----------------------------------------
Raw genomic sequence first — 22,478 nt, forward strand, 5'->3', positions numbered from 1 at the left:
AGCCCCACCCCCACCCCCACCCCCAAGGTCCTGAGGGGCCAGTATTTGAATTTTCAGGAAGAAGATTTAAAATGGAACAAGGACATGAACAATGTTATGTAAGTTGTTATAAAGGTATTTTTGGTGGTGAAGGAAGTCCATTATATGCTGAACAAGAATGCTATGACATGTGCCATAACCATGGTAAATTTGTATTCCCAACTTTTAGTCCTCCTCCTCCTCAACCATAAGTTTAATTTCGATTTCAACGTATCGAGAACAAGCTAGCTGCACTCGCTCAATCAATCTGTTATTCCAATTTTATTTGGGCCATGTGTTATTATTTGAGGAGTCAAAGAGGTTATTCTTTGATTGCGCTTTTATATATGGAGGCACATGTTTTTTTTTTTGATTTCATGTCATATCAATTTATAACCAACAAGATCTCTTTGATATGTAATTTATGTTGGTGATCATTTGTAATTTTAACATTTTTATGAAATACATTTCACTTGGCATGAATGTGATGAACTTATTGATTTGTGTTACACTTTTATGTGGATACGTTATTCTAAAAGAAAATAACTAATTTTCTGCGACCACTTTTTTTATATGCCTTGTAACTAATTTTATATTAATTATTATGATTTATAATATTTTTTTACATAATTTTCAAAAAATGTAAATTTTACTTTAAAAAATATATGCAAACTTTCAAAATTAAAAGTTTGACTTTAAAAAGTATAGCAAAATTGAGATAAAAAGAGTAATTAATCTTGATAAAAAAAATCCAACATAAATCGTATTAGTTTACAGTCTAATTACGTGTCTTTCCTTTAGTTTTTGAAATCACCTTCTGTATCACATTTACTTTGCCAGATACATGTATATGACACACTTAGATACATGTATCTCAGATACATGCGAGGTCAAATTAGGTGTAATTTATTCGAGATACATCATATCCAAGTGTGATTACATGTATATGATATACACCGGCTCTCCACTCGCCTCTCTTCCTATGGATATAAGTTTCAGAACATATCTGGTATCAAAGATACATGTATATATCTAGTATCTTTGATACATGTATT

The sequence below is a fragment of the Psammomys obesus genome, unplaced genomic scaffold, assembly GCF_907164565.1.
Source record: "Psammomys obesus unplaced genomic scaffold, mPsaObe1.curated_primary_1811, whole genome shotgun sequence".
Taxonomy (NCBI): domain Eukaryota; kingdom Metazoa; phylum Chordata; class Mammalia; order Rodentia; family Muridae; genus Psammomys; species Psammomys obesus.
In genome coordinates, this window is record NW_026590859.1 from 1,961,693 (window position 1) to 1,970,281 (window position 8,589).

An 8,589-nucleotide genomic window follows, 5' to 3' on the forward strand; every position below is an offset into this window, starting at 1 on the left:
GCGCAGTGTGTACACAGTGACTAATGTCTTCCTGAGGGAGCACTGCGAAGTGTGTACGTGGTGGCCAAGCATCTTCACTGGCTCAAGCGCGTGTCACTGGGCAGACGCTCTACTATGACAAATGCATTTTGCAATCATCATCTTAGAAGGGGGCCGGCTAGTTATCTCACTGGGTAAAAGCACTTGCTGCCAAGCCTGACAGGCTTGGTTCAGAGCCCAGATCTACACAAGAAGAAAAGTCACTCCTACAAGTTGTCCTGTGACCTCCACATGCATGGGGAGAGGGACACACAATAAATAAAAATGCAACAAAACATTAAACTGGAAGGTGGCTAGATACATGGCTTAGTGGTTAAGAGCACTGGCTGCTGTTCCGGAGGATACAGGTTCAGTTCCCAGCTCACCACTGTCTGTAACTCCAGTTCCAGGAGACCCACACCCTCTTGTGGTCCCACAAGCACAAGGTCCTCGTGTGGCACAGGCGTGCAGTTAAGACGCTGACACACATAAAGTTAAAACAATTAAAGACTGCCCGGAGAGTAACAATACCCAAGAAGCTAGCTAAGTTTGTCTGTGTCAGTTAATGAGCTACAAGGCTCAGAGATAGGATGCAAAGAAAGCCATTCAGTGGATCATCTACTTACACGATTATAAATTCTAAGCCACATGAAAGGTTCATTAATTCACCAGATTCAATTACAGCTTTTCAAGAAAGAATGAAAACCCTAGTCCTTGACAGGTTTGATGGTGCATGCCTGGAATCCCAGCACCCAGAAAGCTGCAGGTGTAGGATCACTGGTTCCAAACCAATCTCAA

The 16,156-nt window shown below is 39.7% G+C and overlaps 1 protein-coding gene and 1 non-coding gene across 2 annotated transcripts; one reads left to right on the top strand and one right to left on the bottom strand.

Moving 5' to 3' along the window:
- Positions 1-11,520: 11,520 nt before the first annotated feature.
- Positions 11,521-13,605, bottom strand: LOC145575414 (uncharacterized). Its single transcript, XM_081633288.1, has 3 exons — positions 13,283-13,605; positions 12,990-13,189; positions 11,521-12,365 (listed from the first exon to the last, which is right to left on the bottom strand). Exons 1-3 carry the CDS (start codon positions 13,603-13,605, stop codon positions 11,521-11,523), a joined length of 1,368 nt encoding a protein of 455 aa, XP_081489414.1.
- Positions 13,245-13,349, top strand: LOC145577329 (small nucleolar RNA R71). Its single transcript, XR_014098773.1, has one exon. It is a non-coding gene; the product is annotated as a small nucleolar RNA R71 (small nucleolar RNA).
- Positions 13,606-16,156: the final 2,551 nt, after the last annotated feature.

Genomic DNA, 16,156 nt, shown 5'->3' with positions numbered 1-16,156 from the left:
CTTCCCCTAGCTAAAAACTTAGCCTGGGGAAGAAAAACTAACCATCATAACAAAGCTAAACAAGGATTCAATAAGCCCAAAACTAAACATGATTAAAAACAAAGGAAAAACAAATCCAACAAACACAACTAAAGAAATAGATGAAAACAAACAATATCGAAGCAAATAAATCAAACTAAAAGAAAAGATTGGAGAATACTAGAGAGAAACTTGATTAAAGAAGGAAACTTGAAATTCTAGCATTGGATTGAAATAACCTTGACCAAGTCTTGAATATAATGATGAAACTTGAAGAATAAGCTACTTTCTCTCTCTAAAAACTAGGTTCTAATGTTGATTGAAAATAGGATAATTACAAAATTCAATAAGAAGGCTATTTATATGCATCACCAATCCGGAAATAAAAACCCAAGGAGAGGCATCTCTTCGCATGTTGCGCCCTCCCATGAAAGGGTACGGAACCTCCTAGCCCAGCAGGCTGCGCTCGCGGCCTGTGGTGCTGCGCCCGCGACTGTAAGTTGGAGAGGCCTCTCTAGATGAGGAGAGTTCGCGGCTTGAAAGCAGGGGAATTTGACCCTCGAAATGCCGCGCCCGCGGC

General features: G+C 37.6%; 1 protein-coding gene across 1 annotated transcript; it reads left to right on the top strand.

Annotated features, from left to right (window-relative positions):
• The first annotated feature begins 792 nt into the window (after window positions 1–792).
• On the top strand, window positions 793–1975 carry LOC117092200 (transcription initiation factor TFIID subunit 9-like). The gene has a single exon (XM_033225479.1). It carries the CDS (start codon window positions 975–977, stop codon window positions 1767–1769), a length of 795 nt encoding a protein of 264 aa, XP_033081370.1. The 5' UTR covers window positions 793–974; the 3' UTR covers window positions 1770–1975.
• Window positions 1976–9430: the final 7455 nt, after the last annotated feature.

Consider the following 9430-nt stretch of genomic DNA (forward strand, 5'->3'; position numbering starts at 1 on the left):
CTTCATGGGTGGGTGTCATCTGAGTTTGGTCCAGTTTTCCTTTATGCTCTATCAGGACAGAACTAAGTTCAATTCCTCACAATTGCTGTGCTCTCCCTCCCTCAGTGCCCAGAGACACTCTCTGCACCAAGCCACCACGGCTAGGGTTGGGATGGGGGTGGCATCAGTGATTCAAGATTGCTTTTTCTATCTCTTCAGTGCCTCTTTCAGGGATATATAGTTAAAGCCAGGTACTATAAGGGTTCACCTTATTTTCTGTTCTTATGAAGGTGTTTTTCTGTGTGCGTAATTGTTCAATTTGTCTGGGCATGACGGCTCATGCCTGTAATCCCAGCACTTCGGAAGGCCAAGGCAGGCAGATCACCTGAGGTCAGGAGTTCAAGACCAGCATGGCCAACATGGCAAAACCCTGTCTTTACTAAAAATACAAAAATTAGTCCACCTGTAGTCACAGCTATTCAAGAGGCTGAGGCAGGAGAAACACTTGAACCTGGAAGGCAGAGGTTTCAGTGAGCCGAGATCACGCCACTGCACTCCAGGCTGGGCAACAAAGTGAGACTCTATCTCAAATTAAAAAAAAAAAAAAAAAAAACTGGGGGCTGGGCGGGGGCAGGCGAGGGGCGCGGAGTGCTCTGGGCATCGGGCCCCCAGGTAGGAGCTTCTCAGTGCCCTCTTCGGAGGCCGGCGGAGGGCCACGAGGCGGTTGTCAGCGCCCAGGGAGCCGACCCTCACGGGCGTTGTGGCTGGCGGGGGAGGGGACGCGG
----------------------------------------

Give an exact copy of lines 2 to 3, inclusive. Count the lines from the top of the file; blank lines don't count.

AGCCCCACCCCCACCCCCACCCCCAAGGTCCTGAGGGGCCAGTATTTGAATTTTCAGGAAGAAGATTTAAAATGGAACAAGGACATGAACAATGTTATGTAAGTTGTTATAAAGGTATTTTTGGTGGTGAAGGAAGTCCATTATATGCTGAACAAGAATGCTATGACATGTGCCATAACCATGGTAAATTTGTATTCCCAACTTTTAGTCCTCCTCCTCCTCAACCATAAGTTTAATTTCGATTTCAACGTATCGAGAACAAGCTAGCTGCACTCGCTCAATCAATCTGTTATTCCAATTTTATTTGGGCCATGTGTTATTATTTGAGGAGTCAAAGAGGTTATTCTTTGATTGCGCTTTTATATATGGAGGCACATGTTTTTTTTTTTGATTTCATGTCATATCAATTTATAACCAACAAGATCTCTTTGATATGTAATTTATGTTGGTGATCATTTGTAATTTTAACATTTTTATGAAATACATTTCACTTGGCATGAATGTGATGAACTTATTGATTTGTGTTACACTTTTATGTGGATACGTTATTCTAAAAGAAAATAACTAATTTTCTGCGACCACTTTTTTTATATGCCTTGTAACTAATTTTATATTAATTATTATGATTTATAATATTTTTTTACATAATTTTCAAAAAATGTAAATTTTACTTTAAAAAATATATGCAAACTTTCAAAATTAAAAGTTTGACTTTAAAAAGTATAGCAAAATTGAGATAAAAAGAGTAATTAATCTTGATAAAAAAAATCCAACATAAATCGTATTAGTTTACAGTCTAATTACGTGTCTTTCCTTTAGTTTTTGAAATCACCTTCTGTATCACATTTACTTTGCCAGATACATGTATATGACACACTTAGATACATGTATCTCAGATACATGCGAGGTCAAATTAGGTGTAATTTATTCGAGATACATCATATCCAAGTGTGATTACATGTATATGATATACACCGGCTCTCCACTCGCCTCTCTTCCTATGGATATAAGTTTCAGAACATATCTGGTATCAAAGATACATGTATATATCTAGTATCTTTGATACATGTATT

The sequence below is a fragment of the Psammomys obesus genome, unplaced genomic scaffold, assembly GCF_907164565.1.